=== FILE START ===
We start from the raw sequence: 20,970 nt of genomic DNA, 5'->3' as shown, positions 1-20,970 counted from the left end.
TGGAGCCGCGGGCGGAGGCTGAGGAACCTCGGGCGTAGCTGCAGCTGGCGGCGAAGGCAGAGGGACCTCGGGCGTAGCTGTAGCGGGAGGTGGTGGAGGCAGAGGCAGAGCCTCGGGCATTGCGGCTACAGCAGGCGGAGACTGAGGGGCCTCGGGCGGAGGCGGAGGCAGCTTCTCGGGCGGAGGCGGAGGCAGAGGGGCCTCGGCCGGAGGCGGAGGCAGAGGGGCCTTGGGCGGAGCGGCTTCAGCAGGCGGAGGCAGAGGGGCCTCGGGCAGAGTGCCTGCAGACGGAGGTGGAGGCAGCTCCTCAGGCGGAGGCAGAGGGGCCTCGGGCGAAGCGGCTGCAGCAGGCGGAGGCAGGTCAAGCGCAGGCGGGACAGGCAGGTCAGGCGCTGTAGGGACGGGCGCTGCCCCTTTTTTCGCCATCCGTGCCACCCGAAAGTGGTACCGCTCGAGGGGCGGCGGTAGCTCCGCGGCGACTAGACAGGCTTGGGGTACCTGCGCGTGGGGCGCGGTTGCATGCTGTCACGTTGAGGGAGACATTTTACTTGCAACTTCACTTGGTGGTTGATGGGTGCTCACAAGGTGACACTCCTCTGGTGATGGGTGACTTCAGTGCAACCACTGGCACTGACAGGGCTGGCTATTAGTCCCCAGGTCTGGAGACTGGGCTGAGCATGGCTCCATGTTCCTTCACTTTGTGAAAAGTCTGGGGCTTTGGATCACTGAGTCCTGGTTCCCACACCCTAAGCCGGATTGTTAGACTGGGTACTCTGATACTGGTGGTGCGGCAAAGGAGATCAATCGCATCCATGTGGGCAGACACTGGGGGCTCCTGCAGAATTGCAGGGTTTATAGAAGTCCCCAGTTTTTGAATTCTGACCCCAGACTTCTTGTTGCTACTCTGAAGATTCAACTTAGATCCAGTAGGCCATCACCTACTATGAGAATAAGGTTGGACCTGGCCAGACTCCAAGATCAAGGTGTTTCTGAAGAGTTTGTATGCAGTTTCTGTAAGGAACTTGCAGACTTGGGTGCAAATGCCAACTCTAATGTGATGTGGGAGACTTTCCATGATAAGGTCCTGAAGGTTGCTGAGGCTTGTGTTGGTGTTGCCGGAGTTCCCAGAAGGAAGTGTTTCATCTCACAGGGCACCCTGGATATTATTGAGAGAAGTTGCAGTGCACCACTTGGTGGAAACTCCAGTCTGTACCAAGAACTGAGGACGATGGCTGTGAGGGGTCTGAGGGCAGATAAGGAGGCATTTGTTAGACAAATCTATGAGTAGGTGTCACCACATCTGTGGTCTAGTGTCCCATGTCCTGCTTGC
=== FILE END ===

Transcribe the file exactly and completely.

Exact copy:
We start from the raw sequence: 20,970 nt of genomic DNA, 5'->3' as shown, positions 1-20,970 counted from the left end.
TGGAGCCGCGGGCGGAGGCTGAGGAACCTCGGGCGTAGCTGCAGCTGGCGGCGAAGGCAGAGGGACCTCGGGCGTAGCTGTAGCGGGAGGTGGTGGAGGCAGAGGCAGAGCCTCGGGCATTGCGGCTACAGCAGGCGGAGACTGAGGGGCCTCGGGCGGAGGCGGAGGCAGCTTCTCGGGCGGAGGCGGAGGCAGAGGGGCCTCGGCCGGAGGCGGAGGCAGAGGGGCCTTGGGCGGAGCGGCTTCAGCAGGCGGAGGCAGAGGGGCCTCGGGCAGAGTGCCTGCAGACGGAGGTGGAGGCAGCTCCTCAGGCGGAGGCAGAGGGGCCTCGGGCGAAGCGGCTGCAGCAGGCGGAGGCAGGTCAAGCGCAGGCGGGACAGGCAGGTCAGGCGCTGTAGGGACGGGCGCTGCCCCTTTTTTCGCCATCCGTGCCACCCGAAAGTGGTACCGCTCGAGGGGCGGCGGTAGCTCCGCGGCGACTAGACAGGCTTGGGGTACCTGCGCGTGGGGCGCGGTTGCATGCTGTCACGTTGAGGGAGACATTTTACTTGCAACTTCACTTGGTGGTTGATGGGTGCTCACAAGGTGACACTCCTCTGGTGATGGGTGACTTCAGTGCAACCACTGGCACTGACAGGGCTGGCTATTAGTCCCCAGGTCTGGAGACTGGGCTGAGCATGGCTCCATGTTCCTTCACTTTGTGAAAAGTCTGGGGCTTTGGATCACTGAGTCCTGGTTCCCACACCCTAAGCCGGATTGTTAGACTGGGTACTCTGATACTGGTGGTGCGGCAAAGGAGATCAATCGCATCCATGTGGGCAGACACTGGGGGCTCCTGCAGAATTGCAGGGTTTATAGAAGTCCCCAGTTTTTGAATTCTGACCCCAGACTTCTTGTTGCTACTCTGAAGATTCAACTTAGATCCAGTAGGCCATCACCTACTATGAGAATAAGGTTGGACCTGGCCAGACTCCAAGATCAAGGTGTTTCTGAAGAGTTTGTATGCAGTTTCTGTAAGGAACTTGCAGACTTGGGTGCAAATGCCAACTCTAATGTGATGTGGGAGACTTTCCATGATAAGGTCCTGAAGGTTGCTGAGGCTTGTGTTGGTGTTGCCGGAGTTCCCAGAAGGAAGTGTTTCATCTCACAGGGCACCCTGGATATTATTGAGAGAAGTTGCAGTGCACCACTTGGTGGAAACTCCAGTCTGTACCAAGAACTGAGGACGATGGCTGTGAGGGGTCTGAGGGCAGATAAGGAGGCATTTGTTAGACAAATCTATGAGTAGGTGTCACCACATCTGTGGTCTAGTGTCCCATGTCCTGCTTGC